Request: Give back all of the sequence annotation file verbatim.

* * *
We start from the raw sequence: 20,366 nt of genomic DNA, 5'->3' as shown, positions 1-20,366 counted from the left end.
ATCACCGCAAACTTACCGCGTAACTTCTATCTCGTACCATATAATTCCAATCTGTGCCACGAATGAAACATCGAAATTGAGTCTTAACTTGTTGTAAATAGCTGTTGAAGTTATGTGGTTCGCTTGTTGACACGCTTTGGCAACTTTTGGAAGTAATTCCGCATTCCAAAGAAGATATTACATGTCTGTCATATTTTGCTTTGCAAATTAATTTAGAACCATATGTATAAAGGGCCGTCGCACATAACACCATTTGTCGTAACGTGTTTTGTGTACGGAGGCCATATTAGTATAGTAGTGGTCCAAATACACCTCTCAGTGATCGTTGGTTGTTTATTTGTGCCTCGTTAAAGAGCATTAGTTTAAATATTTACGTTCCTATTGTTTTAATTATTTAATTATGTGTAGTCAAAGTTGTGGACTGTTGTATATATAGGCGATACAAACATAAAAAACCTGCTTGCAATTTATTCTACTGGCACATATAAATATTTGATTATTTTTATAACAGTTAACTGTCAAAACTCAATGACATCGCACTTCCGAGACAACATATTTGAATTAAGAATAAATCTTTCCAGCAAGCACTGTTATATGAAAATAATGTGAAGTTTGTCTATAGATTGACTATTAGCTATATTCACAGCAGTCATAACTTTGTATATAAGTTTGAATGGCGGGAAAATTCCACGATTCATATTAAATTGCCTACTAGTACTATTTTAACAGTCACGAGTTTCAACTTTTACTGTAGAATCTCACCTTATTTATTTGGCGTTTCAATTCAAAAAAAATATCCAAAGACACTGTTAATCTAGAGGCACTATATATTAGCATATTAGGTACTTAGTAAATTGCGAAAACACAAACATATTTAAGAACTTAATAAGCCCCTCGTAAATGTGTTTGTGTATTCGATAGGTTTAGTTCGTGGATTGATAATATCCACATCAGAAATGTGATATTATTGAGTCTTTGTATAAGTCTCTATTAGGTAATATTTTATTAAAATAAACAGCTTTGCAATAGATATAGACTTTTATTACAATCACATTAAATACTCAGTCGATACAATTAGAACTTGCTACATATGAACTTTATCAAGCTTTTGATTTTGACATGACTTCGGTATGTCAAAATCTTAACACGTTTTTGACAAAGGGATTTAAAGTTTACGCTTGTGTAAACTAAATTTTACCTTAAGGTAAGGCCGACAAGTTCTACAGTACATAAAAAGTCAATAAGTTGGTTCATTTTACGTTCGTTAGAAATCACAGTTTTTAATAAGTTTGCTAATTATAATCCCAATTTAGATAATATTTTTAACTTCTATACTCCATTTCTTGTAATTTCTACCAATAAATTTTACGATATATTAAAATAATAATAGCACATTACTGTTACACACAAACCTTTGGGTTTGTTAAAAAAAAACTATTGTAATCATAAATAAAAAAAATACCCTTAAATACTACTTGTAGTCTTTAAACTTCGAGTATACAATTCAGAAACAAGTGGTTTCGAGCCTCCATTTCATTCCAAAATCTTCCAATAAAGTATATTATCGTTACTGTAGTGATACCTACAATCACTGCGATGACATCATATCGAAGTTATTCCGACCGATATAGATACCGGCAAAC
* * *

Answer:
We start from the raw sequence: 20,366 nt of genomic DNA, 5'->3' as shown, positions 1-20,366 counted from the left end.
ATCACCGCAAACTTACCGCGTAACTTCTATCTCGTACCATATAATTCCAATCTGTGCCACGAATGAAACATCGAAATTGAGTCTTAACTTGTTGTAAATAGCTGTTGAAGTTATGTGGTTCGCTTGTTGACACGCTTTGGCAACTTTTGGAAGTAATTCCGCATTCCAAAGAAGATATTACATGTCTGTCATATTTTGCTTTGCAAATTAATTTAGAACCATATGTATAAAGGGCCGTCGCACATAACACCATTTGTCGTAACGTGTTTTGTGTACGGAGGCCATATTAGTATAGTAGTGGTCCAAATACACCTCTCAGTGATCGTTGGTTGTTTATTTGTGCCTCGTTAAAGAGCATTAGTTTAAATATTTACGTTCCTATTGTTTTAATTATTTAATTATGTGTAGTCAAAGTTGTGGACTGTTGTATATATAGGCGATACAAACATAAAAAACCTGCTTGCAATTTATTCTACTGGCACATATAAATATTTGATTATTTTTATAACAGTTAACTGTCAAAACTCAATGACATCGCACTTCCGAGACAACATATTTGAATTAAGAATAAATCTTTCCAGCAAGCACTGTTATATGAAAATAATGTGAAGTTTGTCTATAGATTGACTATTAGCTATATTCACAGCAGTCATAACTTTGTATATAAGTTTGAATGGCGGGAAAATTCCACGATTCATATTAAATTGCCTACTAGTACTATTTTAACAGTCACGAGTTTCAACTTTTACTGTAGAATCTCACCTTATTTATTTGGCGTTTCAATTCAAAAAAAATATCCAAAGACACTGTTAATCTAGAGGCACTATATATTAGCATATTAGGTACTTAGTAAATTGCGAAAACACAAACATATTTAAGAACTTAATAAGCCCCTCGTAAATGTGTTTGTGTATTCGATAGGTTTAGTTCGTGGATTGATAATATCCACATCAGAAATGTGATATTATTGAGTCTTTGTATAAGTCTCTATTAGGTAATATTTTATTAAAATAAACAGCTTTGCAATAGATATAGACTTTTATTACAATCACATTAAATACTCAGTCGATACAATTAGAACTTGCTACATATGAACTTTATCAAGCTTTTGATTTTGACATGACTTCGGTATGTCAAAATCTTAACACGTTTTTGACAAAGGGATTTAAAGTTTACGCTTGTGTAAACTAAATTTTACCTTAAGGTAAGGCCGACAAGTTCTACAGTACATAAAAAGTCAATAAGTTGGTTCATTTTACGTTCGTTAGAAATCACAGTTTTTAATAAGTTTGCTAATTATAATCCCAATTTAGATAATATTTTTAACTTCTATACTCCATTTCTTGTAATTTCTACCAATAAATTTTACGATATATTAAAATAATAATAGCACATTACTGTTACACACAAACCTTTGGGTTTGTTAAAAAAAAACTATTGTAATCATAAATAAAAAAAATACCCTTAAATACTACTTGTAGTCTTTAAACTTCGAGTATACAATTCAGAAACAAGTGGTTTCGAGCCTCCATTTCATTCCAAAATCTTCCAATAAAGTATATTATCGTTACTGTAGTGATACCTACAATCACTGCGATGACATCATATCGAAGTTATTCCGACCGATATAGATACCGGCAAAC